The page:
New pacemaker makes its debut 

Cardiac electrophysiologist Dr. Gregory Engel inserted an MRI-safe pacemaker into a patient’s chest Friday, making Sequoia Hospital the first hospital in Northern California to use the recently released device.  

“We’ve been waiting for this advancement for a long time,” Engel said.

The new pacemaker, Revo MRI SureScan pacing system, was released this month by Medtronic and allows pacemaker patients to undergo most MRI scans, an imaging tool that can diagnose problems such as neurological issues and certain cancers.

Though FDA-approved, the device hasn’t been tested for certain MRI scans, so Engel recommends pacemaker patients to check with their doctors before getting an MRI.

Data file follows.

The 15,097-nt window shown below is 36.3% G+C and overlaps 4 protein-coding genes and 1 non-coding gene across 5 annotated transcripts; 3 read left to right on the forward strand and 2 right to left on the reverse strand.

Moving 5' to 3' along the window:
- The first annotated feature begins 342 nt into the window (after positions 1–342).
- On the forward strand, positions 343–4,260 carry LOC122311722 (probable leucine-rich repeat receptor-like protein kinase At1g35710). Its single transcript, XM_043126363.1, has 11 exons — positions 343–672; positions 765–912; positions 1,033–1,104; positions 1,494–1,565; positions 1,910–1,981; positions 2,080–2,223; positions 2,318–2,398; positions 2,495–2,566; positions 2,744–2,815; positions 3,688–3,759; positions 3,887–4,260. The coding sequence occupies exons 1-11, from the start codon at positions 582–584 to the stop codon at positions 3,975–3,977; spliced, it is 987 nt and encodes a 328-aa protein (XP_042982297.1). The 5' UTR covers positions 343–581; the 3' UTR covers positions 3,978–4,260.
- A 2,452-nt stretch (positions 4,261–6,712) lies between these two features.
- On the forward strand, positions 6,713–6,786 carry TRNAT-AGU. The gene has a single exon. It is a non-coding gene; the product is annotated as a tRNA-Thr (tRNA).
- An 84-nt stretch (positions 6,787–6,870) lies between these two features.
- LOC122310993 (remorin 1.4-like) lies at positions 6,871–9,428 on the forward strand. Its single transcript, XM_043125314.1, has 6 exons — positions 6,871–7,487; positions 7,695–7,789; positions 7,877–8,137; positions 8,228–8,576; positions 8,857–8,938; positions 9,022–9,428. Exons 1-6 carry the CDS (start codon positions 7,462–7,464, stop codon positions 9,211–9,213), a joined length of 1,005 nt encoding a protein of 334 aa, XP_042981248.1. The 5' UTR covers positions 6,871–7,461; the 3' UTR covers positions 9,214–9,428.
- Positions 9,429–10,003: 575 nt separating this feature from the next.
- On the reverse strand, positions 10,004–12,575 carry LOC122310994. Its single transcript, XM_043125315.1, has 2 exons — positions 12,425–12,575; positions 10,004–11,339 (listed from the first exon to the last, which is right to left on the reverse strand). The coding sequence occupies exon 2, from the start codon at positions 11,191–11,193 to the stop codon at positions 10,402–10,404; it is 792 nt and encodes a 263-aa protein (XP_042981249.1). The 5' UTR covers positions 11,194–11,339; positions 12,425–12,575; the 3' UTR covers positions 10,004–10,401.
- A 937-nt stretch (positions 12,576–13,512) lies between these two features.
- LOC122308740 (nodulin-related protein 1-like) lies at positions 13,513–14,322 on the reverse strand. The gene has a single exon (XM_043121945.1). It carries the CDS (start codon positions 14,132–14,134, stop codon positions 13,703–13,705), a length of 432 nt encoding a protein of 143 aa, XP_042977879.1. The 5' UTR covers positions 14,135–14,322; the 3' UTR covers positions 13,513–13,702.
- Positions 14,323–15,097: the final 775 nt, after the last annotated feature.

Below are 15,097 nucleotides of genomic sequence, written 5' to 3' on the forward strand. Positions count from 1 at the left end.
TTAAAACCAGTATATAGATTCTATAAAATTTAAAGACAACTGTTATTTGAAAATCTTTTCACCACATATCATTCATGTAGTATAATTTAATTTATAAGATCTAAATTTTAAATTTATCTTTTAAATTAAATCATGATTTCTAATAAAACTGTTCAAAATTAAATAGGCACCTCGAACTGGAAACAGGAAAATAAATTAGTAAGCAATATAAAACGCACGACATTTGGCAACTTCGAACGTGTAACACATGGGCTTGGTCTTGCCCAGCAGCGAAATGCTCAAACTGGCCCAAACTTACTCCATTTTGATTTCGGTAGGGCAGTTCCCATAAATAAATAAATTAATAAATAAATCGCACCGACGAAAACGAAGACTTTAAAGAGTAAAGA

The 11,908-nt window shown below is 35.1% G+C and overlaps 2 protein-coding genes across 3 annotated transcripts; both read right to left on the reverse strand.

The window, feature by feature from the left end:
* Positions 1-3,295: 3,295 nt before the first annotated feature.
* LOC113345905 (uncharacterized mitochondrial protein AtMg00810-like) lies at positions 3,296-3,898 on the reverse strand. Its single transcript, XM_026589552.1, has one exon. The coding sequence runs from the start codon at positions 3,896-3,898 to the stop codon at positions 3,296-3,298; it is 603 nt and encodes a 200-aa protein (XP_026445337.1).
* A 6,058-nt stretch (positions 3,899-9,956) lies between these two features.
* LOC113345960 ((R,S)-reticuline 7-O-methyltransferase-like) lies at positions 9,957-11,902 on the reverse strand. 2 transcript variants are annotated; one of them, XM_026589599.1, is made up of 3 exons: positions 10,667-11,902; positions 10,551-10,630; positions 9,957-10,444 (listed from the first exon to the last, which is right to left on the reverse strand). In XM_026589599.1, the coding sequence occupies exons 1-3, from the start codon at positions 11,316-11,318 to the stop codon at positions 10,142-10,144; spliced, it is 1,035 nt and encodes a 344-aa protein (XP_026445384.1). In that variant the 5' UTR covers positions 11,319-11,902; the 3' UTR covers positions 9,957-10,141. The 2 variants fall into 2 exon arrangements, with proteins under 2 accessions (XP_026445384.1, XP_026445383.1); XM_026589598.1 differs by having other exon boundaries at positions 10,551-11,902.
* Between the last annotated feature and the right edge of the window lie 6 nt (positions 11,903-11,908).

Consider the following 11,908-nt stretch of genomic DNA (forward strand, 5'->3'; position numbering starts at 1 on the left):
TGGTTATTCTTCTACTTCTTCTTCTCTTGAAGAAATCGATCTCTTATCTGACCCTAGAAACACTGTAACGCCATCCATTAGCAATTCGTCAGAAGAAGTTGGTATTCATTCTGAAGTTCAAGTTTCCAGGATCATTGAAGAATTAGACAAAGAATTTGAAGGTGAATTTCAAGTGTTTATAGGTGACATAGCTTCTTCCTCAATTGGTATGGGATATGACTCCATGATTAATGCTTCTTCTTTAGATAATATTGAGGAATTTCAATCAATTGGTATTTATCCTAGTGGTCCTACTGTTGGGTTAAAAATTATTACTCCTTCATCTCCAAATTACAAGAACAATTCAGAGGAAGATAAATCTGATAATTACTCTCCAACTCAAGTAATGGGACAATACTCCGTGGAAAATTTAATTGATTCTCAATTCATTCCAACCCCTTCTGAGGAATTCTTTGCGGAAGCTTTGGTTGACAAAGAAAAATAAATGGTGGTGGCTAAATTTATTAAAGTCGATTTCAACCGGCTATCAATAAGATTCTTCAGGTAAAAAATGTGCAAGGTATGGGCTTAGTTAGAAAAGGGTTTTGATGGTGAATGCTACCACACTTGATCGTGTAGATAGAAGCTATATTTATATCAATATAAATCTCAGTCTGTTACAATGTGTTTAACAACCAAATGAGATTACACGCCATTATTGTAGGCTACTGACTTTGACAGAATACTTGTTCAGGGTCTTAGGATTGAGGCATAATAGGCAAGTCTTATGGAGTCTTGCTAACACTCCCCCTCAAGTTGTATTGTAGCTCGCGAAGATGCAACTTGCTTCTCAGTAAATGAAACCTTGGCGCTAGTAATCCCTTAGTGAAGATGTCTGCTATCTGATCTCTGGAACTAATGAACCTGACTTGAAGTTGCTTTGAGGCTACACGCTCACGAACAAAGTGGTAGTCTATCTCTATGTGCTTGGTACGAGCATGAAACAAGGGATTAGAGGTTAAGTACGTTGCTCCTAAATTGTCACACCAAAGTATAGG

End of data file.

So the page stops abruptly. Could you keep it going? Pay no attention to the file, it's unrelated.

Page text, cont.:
Pacemaker patients had to previously forgo MRI scans because of the procedure’s fluctuating magnetic field could cause the device to malfunction, Engel said. The advanced device can now switch to an MRI mode that allows the pacemaker to function within the MRI and doesn’t cause harm to the patient.

MRIs can also cause metal objects to heat up, such as the metal pacemaker tip wiring that attaches to the heart from the inside. The Revo pacemaker now contains tips that don’t heat up, allowing the pacemaker to keep working.

The first Revo procedure in the country was conducted Feb. 15 at Parkwest Medical Center in Knoxville, Tenn., by Dr. J. Rod Gimbel. Sequoia received the device Feb. 17 and used it in successful operation a day later.

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